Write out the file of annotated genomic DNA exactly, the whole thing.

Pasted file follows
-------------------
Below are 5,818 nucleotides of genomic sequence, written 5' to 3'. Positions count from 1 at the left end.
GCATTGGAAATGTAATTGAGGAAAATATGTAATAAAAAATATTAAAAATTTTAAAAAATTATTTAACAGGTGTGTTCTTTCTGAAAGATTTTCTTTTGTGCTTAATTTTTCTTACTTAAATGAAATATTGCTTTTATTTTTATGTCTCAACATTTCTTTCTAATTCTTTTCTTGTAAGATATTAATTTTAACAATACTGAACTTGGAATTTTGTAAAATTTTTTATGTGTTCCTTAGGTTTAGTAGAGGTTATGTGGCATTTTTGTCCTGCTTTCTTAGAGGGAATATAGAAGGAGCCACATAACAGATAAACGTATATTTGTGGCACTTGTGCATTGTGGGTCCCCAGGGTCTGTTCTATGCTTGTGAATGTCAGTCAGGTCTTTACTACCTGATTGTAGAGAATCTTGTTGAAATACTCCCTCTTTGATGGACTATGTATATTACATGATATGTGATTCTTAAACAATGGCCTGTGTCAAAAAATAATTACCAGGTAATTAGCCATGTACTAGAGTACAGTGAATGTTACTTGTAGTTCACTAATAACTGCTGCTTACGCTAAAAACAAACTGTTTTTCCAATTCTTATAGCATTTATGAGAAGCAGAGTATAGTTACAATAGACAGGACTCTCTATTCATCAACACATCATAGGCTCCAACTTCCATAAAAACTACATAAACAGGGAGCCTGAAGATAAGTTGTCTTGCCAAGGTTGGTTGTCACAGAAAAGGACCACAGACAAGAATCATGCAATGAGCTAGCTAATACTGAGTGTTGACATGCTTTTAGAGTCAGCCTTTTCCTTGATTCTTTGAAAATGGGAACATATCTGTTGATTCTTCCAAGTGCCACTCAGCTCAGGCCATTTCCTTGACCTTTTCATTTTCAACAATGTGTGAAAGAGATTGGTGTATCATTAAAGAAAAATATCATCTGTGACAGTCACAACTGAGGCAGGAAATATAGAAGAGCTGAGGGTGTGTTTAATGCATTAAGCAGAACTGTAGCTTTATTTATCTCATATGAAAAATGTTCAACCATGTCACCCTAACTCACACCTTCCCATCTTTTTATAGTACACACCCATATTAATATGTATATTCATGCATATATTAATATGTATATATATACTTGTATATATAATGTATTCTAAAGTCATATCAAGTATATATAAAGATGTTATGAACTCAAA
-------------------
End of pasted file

Below are 5,818 nucleotides of genomic sequence, written 5' to 3'. Positions count from 1 at the left end.
GCATTGGAAATGTAATTGAGGAAAATATGTAATAAAAAATATTAAAAATTTTAAAAAATTATTTAACAGGTGTGTTCTTTCTGAAAGATTTTCTTTTGTGCTTAATTTTTCTTACTTAAATGAAATATTGCTTTTATTTTTATGTCTCAACATTTCTTTCTAATTCTTTTCTTGTAAGATATTAATTTTAACAATACTGAACTTGGAATTTTGTAAAATTTTTTATGTGTTCCTTAGGTTTAGTAGAGGTTATGTGGCATTTTTGTCCTGCTTTCTTAGAGGGAATATAGAAGGAGCCACATAACAGATAAACGTATATTTGTGGCACTTGTGCATTGTGGGTCCCCAGGGTCTGTTCTATGCTTGTGAATGTCAGTCAGGTCTTTACTACCTGATTGTAGAGAATCTTGTTGAAATACTCCCTCTTTGATGGACTATGTATATTACATGATATGTGATTCTTAAACAATGGCCTGTGTCAAAAAATAATTACCAGGTAATTAGCCATGTACTAGAGTACAGTGAATGTTACTTGTAGTTCACTAATAACTGCTGCTTACGCTAAAAACAAACTGTTTTTCCAATTCTTATAGCATTTATGAGAAGCAGAGTATAGTTACAATAGACAGGACTCTCTATTCATCAACACATCATAGGCTCCAACTTCCATAAAAACTACATAAACAGGGAGCCTGAAGATAAGTTGTCTTGCCAAGGTTGGTTGTCACAGAAAAGGACCACAGACAAGAATCATGCAATGAGCTAGCTAATACTGAGTGTTGACATGCTTTTAGAGTCAGCCTTTTCCTTGATTCTTTGAAAATGGGAACATATCTGTTGATTCTTCCAAGTGCCACTCAGCTCAGGCCATTTCCTTGACCTTTTCATTTTCAACAATGTGTGAAAGAGATTGGTGTATCATTAAAGAAAAATATCATCTGTGACAGTCACAACTGAGGCAGGAAATATAGAAGAGCTGAGGGTGTGTTTAATGCATTAAGCAGAACTGTAGCTTTATTTATCTCATATGAAAAATGTTCAACCATGTCACCCTAACTCACACCTTCCCATCTTTTTATAGTACACACCCATATTAATATGTATATTCATGCATATATTAATATGTATATATATACTTGTATATATAATGTATTCTAAAGTCATATCAAGTATATATAAAGATGTTATGAACTCAAA